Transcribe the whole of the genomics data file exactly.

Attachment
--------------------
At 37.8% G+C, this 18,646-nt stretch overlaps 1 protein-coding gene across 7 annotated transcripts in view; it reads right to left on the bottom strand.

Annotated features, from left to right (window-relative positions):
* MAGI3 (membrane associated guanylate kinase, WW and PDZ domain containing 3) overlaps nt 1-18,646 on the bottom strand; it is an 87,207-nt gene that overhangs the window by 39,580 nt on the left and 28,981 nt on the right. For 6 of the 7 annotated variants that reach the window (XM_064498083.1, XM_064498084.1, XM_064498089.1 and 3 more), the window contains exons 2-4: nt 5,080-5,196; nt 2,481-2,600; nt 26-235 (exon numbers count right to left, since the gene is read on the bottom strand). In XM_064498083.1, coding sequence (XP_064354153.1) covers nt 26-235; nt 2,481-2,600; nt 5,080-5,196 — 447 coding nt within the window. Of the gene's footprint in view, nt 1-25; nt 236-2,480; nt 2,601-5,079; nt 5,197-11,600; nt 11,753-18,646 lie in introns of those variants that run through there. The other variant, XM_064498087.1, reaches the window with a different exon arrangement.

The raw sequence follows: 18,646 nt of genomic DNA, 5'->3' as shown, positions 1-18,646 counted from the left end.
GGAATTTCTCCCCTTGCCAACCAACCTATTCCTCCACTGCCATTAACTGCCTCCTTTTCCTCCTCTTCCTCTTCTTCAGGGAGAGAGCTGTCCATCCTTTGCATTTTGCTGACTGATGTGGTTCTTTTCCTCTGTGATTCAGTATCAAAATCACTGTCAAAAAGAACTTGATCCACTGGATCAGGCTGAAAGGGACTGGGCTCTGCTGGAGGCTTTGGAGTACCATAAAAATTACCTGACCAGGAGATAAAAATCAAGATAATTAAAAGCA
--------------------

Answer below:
At 37.8% G+C, this 18,646-nt stretch overlaps 1 protein-coding gene across 7 annotated transcripts in view; it reads right to left on the bottom strand.

Annotated features, from left to right (window-relative positions):
* MAGI3 (membrane associated guanylate kinase, WW and PDZ domain containing 3) overlaps nt 1-18,646 on the bottom strand; it is an 87,207-nt gene that overhangs the window by 39,580 nt on the left and 28,981 nt on the right. For 6 of the 7 annotated variants that reach the window (XM_064498083.1, XM_064498084.1, XM_064498089.1 and 3 more), the window contains exons 2-4: nt 5,080-5,196; nt 2,481-2,600; nt 26-235 (exon numbers count right to left, since the gene is read on the bottom strand). In XM_064498083.1, coding sequence (XP_064354153.1) covers nt 26-235; nt 2,481-2,600; nt 5,080-5,196 — 447 coding nt within the window. Of the gene's footprint in view, nt 1-25; nt 236-2,480; nt 2,601-5,079; nt 5,197-11,600; nt 11,753-18,646 lie in introns of those variants that run through there. The other variant, XM_064498087.1, reaches the window with a different exon arrangement.

The raw sequence follows: 18,646 nt of genomic DNA, 5'->3' as shown, positions 1-18,646 counted from the left end.
GGAATTTCTCCCCTTGCCAACCAACCTATTCCTCCACTGCCATTAACTGCCTCCTTTTCCTCCTCTTCCTCTTCTTCAGGGAGAGAGCTGTCCATCCTTTGCATTTTGCTGACTGATGTGGTTCTTTTCCTCTGTGATTCAGTATCAAAATCACTGTCAAAAAGAACTTGATCCACTGGATCAGGCTGAAAGGGACTGGGCTCTGCTGGAGGCTTTGGAGTACCATAAAAATTACCTGACCAGGAGATAAAAATCAAGATAATTAAAAGCA